Feedback channels

You can also gather feedback from users through channels such as customer support, social media, or community forums. This feedback can provide insight into which features users find valuable or frustrating.

Feature usage metric - alternatives

Net Promoter Score (NPS)

This metric measures how likely users are to recommend the product to others. It is based on a simple survey question: "How likely are you to recommend this product to a friend or colleague?" Users rate their likelihood on a scale of 0-10, and the NPS is calculated by subtracting the percentage of detractors (users who gave a rating of 0-6) from the percentage of promoters (users who gave a rating of 9 or 10).

Customer Acquisition Cost (CAC)

This metric measures the cost of acquiring a new customer. It takes into account all the costs associated with sales and marketing, such as advertising, salaries, and overhead. A low CAC indicates that the product is efficiently acquiring new customers.

Churn rate

This metric measures the percentage of users who stop using the product over a given period of time. High churn rates indicate that users are not finding enough value in the product to continue using it. Product teams can track churn rates over time and identify patterns or factors that contribute to high churn.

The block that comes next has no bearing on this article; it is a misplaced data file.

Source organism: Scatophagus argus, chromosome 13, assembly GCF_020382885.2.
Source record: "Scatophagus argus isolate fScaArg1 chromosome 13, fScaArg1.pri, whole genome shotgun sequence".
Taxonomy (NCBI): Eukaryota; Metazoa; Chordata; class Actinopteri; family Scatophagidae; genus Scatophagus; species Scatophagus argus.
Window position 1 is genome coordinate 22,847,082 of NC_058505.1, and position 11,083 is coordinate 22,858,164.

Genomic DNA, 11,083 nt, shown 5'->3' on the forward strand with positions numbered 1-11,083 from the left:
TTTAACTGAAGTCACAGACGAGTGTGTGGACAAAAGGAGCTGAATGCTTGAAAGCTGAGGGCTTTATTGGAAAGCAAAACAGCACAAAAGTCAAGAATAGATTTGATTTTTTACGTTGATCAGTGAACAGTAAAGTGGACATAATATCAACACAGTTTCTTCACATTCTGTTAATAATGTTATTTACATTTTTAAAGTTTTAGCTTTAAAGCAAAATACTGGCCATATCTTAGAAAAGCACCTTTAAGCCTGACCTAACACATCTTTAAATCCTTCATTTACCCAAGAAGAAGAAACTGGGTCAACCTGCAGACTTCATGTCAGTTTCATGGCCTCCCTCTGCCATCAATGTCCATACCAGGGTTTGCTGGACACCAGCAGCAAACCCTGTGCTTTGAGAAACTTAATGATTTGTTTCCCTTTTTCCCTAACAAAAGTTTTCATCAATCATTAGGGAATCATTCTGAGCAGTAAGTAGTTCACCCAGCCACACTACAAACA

Engagement metrics

These metrics measure how engaged users are with the product. Examples include time spent on the product, number of sessions per user, and depth of engagement (such as the number of pages or features accessed per session). High engagement indicates that users are finding value in the product and are likely to continue using it.

Revenue metrics

These metrics measure the revenue generated by the product. Examples include total revenue, revenue per user, and revenue per feature. By tracking revenue metrics over time, product teams can identify which features or user segments are most profitable and prioritize development efforts accordingly.

Which one to choose?

  • Net Promoter Score (NPS): NPS is a good metric to use when you want to understand how loyal your customers are and how likely they are to recommend your product to others. Use NPS when you want to measure the overall satisfaction of your user base and track changes in sentiment over time.
  • Customer Acquisition Cost (CAC): CAC is a good metric to use when you want to understand the efficiency of your sales and marketing efforts. Use CAC when you want to track the costs associated with acquiring new customers and identify areas where you can improve efficiency and reduce costs.
  • Churn rate: Churn rate is a good metric to use when you want to understand how many of your users are leaving your product and why. Use churn rate when you want to identify patterns or factors that are contributing to user attrition and prioritize efforts to retain users.
  • Engagement metrics: Engagement metrics are good to use when you want to understand how users are interacting with your product and which features or content are most engaging. Use engagement metrics when you want to identify opportunities to improve user experience and increase user retention.